Kristi Anderson, at right holding Barney, appreciates seeing her neighbors at least once a day from a distance while they come together to sing. With her, from left to right, son, Josh (holding Boomer, the white dog); daughter, Taylor; and husband, Scott. One day, Caitlin Nightingale, whose parents live on Isabel Ave. and who is without a studio due to COVID-19, offered to snap photos of families on their front steps, part of her #frontporchproject. (Photo courtesy of Caitlin Nightingale Photography)[/caption] Play a game together with your neighbors when you join in the LoLa Scavenger Hunt. “Walks outside are still allowed, and are good for your physical and mental health. I intended this scavenger hunt to bring an element of novelty and excitement to an ordinary walk in the neighborhood, and also encourage neighbors to walk farther and longer,” observed local artist Jinjer Markley. "Also, it’s a game that we can play ‘together,’ and even check on each other’s progress by following the hashtags. My hope is that more frequent distance-greetings with our neighbors will make us all feel more like part of a community.” Markley has lived in the Wonderland Park area of Longfellow for over six years with her husband Presley and her 13-year-old daughter. She was inspired by a similar activity in Lexington, Ky. where her mother lives. As Longfellow already has an established group of artists, it was easy to replicate the neighborhood game here. She got enough volunteers to run two concurrent scavenger hunts – one in upper Longfellow, and one in lower Longfellow. The hunt started on April 15 and will continue through May 15. “Go on walks in your neighborhood, looking in windows for art. Don’t forget to say hi from at least six feet away if you see a neighbor – even if it’s just with a wave. If you find art in a window, take a selfie with the art in the background – try to find all of the artworks on the scavenger hunt flyers, visible at www.jinjermarkley.com/lolaqac. If you post the selfie on social media, tag it #lolaquarantineartcrawl or #lolaqac. You could follow the tags to see who else is out and about in your neighborhood!” The maps are also available online at the League of Longfellow Artists (LoLa) Facebook page or www.LongfellowNokomisMessenger.com. Neighborhood sing Each night at 7 p.m., neighborhood join in the Seven Oaks Front Porch Sing. Kristi Anderson, who has lived on Isabel Ave. for three years, was inspired by news reports of Italians singing on their balconies, and people singing in Spain and Israel. When she heard about the local idea of singing “Imagine,” she pulled out the email list from National Night Out and suggested they step out onto their front steps or yards, sing and dance together. “We have a pretty enthusiastic group of people,” said Anderson. “It’s nice to see your neighbors out there.” The sing started with Isabel Ave. homes and stretched out from there. Anderson sends out an email each day with a list of 3-4 songs, lyrics and links to song videos. Fellow resident, Phil Hide, who also lives in the middle of the block, has taken over setting up a speaker to share the songs via Spotify each evening. They’ve done the Beatle’s “Here Comes the Sun” a few times, knowing it is a song some hospitals play when patients are released or removed from ventilators. In mid April, they sang a song from local musician Nachito Herrera, who returned home after COVID-19 hospitalization. For fun, they’ve also done the Hokey Pokey. At the end of each Sing, they clap together in gratitude for frontline workers. Anderson is glad to have an updated email list of neighbors. Sophia Kim used the list in April to put together a care package of prepared food for her friend – a single parent of a 12- and 14-year-old who has been working double shifts at the Hennepin County Medical Center emergency room. More than a dozen neighbors contributed to that effort. Neighbor Ann Prosser used the list to get the word out that Blue Cross and Allina were seeking homemade masks and to share other resources for making them. Anderson includes a bit of art in her emails, as well: a photo of the painted rocks she sees while out walking her dogs. She began attributing them to the Rock-Painting-Artist Fairy – who turned out to be neighbor Gina Jorgensen. In related news:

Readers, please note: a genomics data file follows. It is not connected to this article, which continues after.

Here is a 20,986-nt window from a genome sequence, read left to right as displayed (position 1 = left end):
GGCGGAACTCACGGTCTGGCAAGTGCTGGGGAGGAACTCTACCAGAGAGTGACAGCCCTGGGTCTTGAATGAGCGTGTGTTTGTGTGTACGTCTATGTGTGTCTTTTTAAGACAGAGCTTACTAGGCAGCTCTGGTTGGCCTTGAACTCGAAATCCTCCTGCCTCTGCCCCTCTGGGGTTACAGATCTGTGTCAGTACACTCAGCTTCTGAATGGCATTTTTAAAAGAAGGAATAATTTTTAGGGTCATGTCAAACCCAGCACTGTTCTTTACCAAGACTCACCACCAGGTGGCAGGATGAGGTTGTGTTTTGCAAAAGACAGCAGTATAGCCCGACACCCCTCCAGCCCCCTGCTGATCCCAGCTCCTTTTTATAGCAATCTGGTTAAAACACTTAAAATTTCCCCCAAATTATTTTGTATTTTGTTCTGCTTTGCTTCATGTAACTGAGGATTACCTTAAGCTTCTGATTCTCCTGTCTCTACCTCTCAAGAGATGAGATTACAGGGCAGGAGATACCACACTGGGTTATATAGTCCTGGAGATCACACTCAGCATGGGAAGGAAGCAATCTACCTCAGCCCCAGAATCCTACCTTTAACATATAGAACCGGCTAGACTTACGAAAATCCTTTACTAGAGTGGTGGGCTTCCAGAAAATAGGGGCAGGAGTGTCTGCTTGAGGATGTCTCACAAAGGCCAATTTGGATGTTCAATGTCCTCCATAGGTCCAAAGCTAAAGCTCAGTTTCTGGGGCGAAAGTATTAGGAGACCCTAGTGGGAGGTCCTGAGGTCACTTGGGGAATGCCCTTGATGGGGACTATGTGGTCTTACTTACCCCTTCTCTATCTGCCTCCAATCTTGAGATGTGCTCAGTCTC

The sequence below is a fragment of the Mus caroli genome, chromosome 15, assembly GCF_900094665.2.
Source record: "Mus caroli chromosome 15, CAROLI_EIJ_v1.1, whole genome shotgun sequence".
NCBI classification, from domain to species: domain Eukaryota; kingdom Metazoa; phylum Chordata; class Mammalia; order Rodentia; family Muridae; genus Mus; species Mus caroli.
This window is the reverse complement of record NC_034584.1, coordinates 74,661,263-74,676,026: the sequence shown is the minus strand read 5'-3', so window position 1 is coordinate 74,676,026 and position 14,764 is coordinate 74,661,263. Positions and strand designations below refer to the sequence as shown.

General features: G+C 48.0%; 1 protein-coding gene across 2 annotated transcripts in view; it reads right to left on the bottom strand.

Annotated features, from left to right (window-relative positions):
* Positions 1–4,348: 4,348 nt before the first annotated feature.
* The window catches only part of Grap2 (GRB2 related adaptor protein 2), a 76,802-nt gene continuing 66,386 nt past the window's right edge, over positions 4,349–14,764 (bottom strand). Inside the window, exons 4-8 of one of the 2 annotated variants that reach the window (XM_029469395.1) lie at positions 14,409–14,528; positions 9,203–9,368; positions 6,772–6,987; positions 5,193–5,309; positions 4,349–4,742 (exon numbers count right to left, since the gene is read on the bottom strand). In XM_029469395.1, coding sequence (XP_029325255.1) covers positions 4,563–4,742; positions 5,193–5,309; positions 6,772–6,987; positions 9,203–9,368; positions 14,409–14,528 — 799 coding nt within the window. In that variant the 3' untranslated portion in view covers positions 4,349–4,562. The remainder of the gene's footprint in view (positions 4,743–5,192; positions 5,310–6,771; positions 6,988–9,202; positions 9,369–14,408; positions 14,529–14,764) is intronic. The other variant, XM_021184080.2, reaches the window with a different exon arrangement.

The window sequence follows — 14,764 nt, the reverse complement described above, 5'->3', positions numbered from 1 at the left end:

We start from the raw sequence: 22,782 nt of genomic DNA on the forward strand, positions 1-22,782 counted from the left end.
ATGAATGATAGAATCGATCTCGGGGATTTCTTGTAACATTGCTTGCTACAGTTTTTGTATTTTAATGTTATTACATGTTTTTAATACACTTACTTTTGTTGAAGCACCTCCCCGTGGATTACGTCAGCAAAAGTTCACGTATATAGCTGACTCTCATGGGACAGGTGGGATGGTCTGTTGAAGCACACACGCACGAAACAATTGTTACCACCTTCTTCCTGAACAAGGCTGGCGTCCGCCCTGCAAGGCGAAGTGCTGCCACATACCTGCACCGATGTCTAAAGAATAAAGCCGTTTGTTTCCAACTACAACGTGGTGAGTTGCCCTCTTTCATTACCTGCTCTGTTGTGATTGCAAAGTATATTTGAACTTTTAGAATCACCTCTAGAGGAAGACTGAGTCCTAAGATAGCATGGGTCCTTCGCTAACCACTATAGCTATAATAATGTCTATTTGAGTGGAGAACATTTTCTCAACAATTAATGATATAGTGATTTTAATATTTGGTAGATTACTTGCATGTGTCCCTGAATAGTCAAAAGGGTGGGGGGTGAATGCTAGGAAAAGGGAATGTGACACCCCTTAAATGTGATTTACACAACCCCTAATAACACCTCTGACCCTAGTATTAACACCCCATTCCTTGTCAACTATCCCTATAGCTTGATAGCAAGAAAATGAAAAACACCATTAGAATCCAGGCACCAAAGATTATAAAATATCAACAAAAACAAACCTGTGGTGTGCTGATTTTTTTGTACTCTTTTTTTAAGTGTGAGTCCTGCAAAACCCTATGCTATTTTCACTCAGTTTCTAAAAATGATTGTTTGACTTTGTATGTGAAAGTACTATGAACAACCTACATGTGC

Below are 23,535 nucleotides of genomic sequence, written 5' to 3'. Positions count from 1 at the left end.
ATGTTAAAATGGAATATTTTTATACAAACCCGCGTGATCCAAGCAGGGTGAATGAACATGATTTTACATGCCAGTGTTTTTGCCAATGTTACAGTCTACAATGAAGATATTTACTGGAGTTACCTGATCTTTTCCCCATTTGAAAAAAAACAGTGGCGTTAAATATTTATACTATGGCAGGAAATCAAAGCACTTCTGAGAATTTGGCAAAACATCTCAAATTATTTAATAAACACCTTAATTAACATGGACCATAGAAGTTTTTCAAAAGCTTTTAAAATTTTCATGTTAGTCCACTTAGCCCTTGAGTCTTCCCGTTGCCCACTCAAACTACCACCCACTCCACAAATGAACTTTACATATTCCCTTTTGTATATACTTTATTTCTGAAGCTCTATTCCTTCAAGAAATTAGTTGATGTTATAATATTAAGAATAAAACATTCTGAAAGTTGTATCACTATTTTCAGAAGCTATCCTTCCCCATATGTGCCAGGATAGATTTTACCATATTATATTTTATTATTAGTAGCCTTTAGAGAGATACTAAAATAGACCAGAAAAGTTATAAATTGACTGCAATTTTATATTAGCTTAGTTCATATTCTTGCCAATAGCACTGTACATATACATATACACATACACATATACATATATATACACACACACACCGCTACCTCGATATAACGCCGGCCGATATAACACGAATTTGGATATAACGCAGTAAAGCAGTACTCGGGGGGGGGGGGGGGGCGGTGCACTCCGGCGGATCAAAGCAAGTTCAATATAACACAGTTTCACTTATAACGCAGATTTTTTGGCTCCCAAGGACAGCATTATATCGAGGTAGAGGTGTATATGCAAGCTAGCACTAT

On Tuesday, April 14, the steering committee for the League of Longfellow Artists (LoLa) notified artists and supporters that they are cancelling what would have been the 12th annual LoLa Art Crawl originally scheduled for Sept. 19–20, 2020. Given the high likelihood of a fall resurgence, or simply a continuation, of COVID-19 infections, they felt that it would be risky and impractical to invest time and money in preparing for the crawl as usual. Instead, they will be exploring other ways to share the creative output of LoLa artists with the community. Artists have been understanding of the decision as they are coping with the effects of the coronavirus and physical restrictions in their own lives. “I am disappointed and heartbroken,” said Maya Brown of mayamade.“I do however understand and think it’s the best decision for everyone.” The crawl has been an annual event since its founding in 2009, and the committee members—Steve Clark, Lisa Anderson, Sharon Parker, Sue Romain, Chris Miller, and Ken Wenzel—came to the decision to cancel it with a degree of disappointment and resignation. The decision was informed by a few realizations: (1) Public health concerns around welcoming strangers into close proximity inside artists’ yards, homes, studios and small businesses; (2) Uncertainty about what lies ahead and the likelihood that it would have to be called off as we got closer to the date; (3) The financial hardship faced by our neighborhood businesses, which provide a significant portion of the funding that makes the crawl possible. “Frankly, we didn’t even want to ask,” said Parker about soliciting sponsor donations. Normally, if the crawl were to go forward as in the past, volunteers would need to start preparations now. “Spending thousands of hours of volunteer time between now and September only to cancel is not the best use of our resources,” said Bob Schmitt in response to the announcement. Schmitt is past administrator and co-founder of LoLa along with Anita White.
This spring and early summer, the organizers will be communicating with LoLa artists and other stakeholders in various ways, using technology that has become increasingly common in these days of coming together while distancing, as well as phone calls, email, and other means. The group’s goals remain to showcase and promote LoLa artists in their art-making, exhibiting, and sales; involve local businesses in ways that are mutually beneficial; and connect with the community. They expect to employ a mix of social media, the LoLa website, and home and business activities throughout Longfellow for community members to explore and enjoy the richness of our artist community and small independent business partners in appropriate physically distanced ways. The forms this will take are yet to be determined and will be informed by the networking and communications described above. Among the projects in the works are a series of art “scavenger” hunts, with flyers made available via Facebook and NextDoor. Please watch for announcements and news from LoLa in The Messenger and other media in the coming months, and on social media via the handle and hashtag LoLaArtistsMN. When you go on walks and bike rides in the neighborhood, look for art all around you—on buildings and utility boxes, in the windows and front yards of artists’ homes, and even on top of Little Free Libraries (one LoLa artist, Terry Faust, makes “Wee Weather Vanes” for LFLs)—as we continue to make and share our art in sometimes surprising ways. “We will grow out of this setback. And we will flourish,” said Schmitt. “We move ahead with courage,” said White. LoLa is the League of Longfellow Artists, which is a volunteer-driven community organization that showcases, nurtures and supports Longfellow art and artists. It began in 2009 as a small grassroots effort to raise the visibility of artists living or working in the Greater Longfellow Neighborhood of South Minneapolis. The annual LoLa art crawl started with 42 artists at 20 sites and has grown ever since, with 119 participating artists in 2019 exhibiting at 56 sites. LoLa looks forward to meeting with the public again next year.